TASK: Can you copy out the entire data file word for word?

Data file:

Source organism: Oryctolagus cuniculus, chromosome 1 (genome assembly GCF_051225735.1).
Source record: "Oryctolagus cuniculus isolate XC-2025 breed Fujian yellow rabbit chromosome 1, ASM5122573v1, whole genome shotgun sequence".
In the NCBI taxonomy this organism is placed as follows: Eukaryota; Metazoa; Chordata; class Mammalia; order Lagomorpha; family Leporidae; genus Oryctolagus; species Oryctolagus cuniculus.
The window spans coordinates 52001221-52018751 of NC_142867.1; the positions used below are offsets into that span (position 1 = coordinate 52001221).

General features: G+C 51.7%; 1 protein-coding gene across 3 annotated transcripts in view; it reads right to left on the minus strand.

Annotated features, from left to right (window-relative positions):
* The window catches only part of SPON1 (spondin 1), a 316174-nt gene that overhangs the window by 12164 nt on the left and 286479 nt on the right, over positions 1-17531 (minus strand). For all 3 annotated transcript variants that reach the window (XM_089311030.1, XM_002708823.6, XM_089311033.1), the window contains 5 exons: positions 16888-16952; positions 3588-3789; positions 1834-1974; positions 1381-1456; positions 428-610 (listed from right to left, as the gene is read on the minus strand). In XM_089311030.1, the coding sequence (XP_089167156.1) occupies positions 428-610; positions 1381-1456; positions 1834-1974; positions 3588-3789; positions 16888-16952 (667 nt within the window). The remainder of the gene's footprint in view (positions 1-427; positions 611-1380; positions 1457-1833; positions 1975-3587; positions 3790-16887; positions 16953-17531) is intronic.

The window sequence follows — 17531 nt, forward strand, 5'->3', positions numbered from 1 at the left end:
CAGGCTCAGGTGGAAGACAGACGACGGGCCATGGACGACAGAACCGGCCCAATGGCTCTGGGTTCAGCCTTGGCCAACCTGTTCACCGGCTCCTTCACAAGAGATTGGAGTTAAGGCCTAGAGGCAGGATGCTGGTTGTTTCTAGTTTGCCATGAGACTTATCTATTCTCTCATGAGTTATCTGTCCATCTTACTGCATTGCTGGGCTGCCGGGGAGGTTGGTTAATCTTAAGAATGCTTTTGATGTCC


Source organism: Oryctolagus cuniculus, chromosome 1 (genome assembly GCF_051225735.1).
Source record: "Oryctolagus cuniculus isolate XC-2025 breed Fujian yellow rabbit chromosome 1, ASM5122573v1, whole genome shotgun sequence".
In the NCBI taxonomy this organism is placed as follows: Eukaryota; Metazoa; Chordata; class Mammalia; order Lagomorpha; family Leporidae; genus Oryctolagus; species Oryctolagus cuniculus.
The window spans coordinates 52001221-52018751 of NC_142867.1; the positions used below are offsets into that span (position 1 = coordinate 52001221).

General features: G+C 51.7%; 1 protein-coding gene across 3 annotated transcripts in view; it reads right to left on the minus strand.

Annotated features, from left to right (window-relative positions):
* The window catches only part of SPON1 (spondin 1), a 316174-nt gene that overhangs the window by 12164 nt on the left and 286479 nt on the right, over positions 1-17531 (minus strand). For all 3 annotated transcript variants that reach the window (XM_089311030.1, XM_002708823.6, XM_089311033.1), the window contains 5 exons: positions 16888-16952; positions 3588-3789; positions 1834-1974; positions 1381-1456; positions 428-610 (listed from right to left, as the gene is read on the minus strand). In XM_089311030.1, the coding sequence (XP_089167156.1) occupies positions 428-610; positions 1381-1456; positions 1834-1974; positions 3588-3789; positions 16888-16952 (667 nt within the window). The remainder of the gene's footprint in view (positions 1-427; positions 611-1380; positions 1457-1833; positions 1975-3587; positions 3790-16887; positions 16953-17531) is intronic.

The window sequence follows — 17531 nt, forward strand, 5'->3', positions numbered from 1 at the left end:
CAGGCTCAGGTGGAAGACAGACGACGGGCCATGGACGACAGAACCGGCCCAATGGCTCTGGGTTCAGCCTTGGCCAACCTGTTCACCGGCTCCTTCACAAGAGATTGGAGTTAAGGCCTAGAGGCAGGATGCTGGTTGTTTCTAGTTTGCCATGAGACTTATCTATTCTCTCATGAGTTATCTGTCCATCTTACTGCATTGCTGGGCTGCCGGGGAGGTTGGTTAATCTTAAGAATGCTTTTGATGTCC